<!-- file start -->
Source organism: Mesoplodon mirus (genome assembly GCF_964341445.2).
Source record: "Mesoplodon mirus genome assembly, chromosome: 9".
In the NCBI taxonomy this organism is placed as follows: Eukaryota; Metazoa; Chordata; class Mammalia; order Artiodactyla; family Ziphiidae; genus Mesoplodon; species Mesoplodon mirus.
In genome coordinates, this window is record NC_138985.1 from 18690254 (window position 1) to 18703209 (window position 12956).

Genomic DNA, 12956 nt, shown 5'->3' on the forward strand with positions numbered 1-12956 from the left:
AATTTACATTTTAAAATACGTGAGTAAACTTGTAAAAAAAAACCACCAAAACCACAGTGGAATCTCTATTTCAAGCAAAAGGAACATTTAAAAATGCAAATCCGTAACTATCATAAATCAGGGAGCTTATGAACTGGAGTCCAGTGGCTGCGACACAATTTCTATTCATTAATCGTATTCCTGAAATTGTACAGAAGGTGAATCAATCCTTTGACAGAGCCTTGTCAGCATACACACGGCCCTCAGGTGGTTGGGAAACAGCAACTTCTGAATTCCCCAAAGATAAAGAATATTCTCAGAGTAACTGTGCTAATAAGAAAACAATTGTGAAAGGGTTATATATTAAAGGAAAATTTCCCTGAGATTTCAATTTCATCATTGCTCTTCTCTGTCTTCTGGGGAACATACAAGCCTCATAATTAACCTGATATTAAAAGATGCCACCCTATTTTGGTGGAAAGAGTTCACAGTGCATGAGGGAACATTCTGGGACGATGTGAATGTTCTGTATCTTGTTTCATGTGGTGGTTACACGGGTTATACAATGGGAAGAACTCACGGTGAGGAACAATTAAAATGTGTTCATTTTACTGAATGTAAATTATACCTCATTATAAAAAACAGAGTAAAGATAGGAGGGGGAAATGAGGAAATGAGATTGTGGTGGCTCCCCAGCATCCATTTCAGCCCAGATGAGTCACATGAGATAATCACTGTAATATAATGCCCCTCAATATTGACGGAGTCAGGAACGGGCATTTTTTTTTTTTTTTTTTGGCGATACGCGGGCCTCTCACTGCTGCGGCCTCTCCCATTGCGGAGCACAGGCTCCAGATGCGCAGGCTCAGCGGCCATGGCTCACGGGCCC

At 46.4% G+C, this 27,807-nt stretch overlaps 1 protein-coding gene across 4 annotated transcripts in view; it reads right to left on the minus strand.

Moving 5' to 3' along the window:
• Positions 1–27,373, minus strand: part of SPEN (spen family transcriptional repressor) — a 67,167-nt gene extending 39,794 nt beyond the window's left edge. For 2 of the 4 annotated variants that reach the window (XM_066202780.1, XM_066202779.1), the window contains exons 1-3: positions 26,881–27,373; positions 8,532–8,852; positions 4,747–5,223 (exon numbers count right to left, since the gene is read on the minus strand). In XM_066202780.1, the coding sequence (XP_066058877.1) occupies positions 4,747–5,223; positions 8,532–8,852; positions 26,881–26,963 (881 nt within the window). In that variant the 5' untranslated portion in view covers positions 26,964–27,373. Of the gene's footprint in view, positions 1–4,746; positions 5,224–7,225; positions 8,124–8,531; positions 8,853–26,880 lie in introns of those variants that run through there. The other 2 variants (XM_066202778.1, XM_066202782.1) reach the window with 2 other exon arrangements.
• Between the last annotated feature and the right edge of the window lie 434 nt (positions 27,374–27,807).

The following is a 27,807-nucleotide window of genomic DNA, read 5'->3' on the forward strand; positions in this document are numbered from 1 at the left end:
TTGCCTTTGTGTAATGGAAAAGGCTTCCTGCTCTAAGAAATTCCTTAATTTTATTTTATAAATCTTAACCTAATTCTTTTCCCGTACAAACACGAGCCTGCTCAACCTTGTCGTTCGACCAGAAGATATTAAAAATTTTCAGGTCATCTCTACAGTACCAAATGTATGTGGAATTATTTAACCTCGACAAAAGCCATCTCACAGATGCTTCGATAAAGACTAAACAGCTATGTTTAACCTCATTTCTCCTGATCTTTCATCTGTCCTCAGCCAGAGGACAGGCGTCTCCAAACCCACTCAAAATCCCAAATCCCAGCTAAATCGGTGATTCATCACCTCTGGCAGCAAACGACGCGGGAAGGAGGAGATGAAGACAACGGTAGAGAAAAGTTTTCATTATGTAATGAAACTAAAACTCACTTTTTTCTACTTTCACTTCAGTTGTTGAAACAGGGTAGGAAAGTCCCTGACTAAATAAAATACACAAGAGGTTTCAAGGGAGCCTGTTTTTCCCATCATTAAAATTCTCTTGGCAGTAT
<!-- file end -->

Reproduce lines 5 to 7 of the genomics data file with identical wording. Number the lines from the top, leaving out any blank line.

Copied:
Genomic DNA, 12956 nt, shown 5'->3' on the forward strand with positions numbered 1-12956 from the left:
AATTTACATTTTAAAATACGTGAGTAAACTTGTAAAAAAAAACCACCAAAACCACAGTGGAATCTCTATTTCAAGCAAAAGGAACATTTAAAAATGCAAATCCGTAACTATCATAAATCAGGGAGCTTATGAACTGGAGTCCAGTGGCTGCGACACAATTTCTATTCATTAATCGTATTCCTGAAATTGTACAGAAGGTGAATCAATCCTTTGACAGAGCCTTGTCAGCATACACACGGCCCTCAGGTGGTTGGGAAACAGCAACTTCTGAATTCCCCAAAGATAAAGAATATTCTCAGAGTAACTGTGCTAATAAGAAAACAATTGTGAAAGGGTTATATATTAAAGGAAAATTTCCCTGAGATTTCAATTTCATCATTGCTCTTCTCTGTCTTCTGGGGAACATACAAGCCTCATAATTAACCTGATATTAAAAGATGCCACCCTATTTTGGTGGAAAGAGTTCACAGTGCATGAGGGAACATTCTGGGACGATGTGAATGTTCTGTATCTTGTTTCATGTGGTGGTTACACGGGTTATACAATGGGAAGAACTCACGGTGAGGAACAATTAAAATGTGTTCATTTTACTGAATGTAAATTATACCTCATTATAAAAAACAGAGTAAAGATAGGAGGGGGAAATGAGGAAATGAGATTGTGGTGGCTCCCCAGCATCCATTTCAGCCCAGATGAGTCACATGAGATAATCACTGTAATATAATGCCCCTCAATATTGACGGAGTCAGGAACGGGCATTTTTTTTTTTTTTTTTTGGCGATACGCGGGCCTCTCACTGCTGCGGCCTCTCCCATTGCGGAGCACAGGCTCCAGATGCGCAGGCTCAGCGGCCATGGCTCACGGGCCC

At 46.4% G+C, this 27,807-nt stretch overlaps 1 protein-coding gene across 4 annotated transcripts in view; it reads right to left on the minus strand.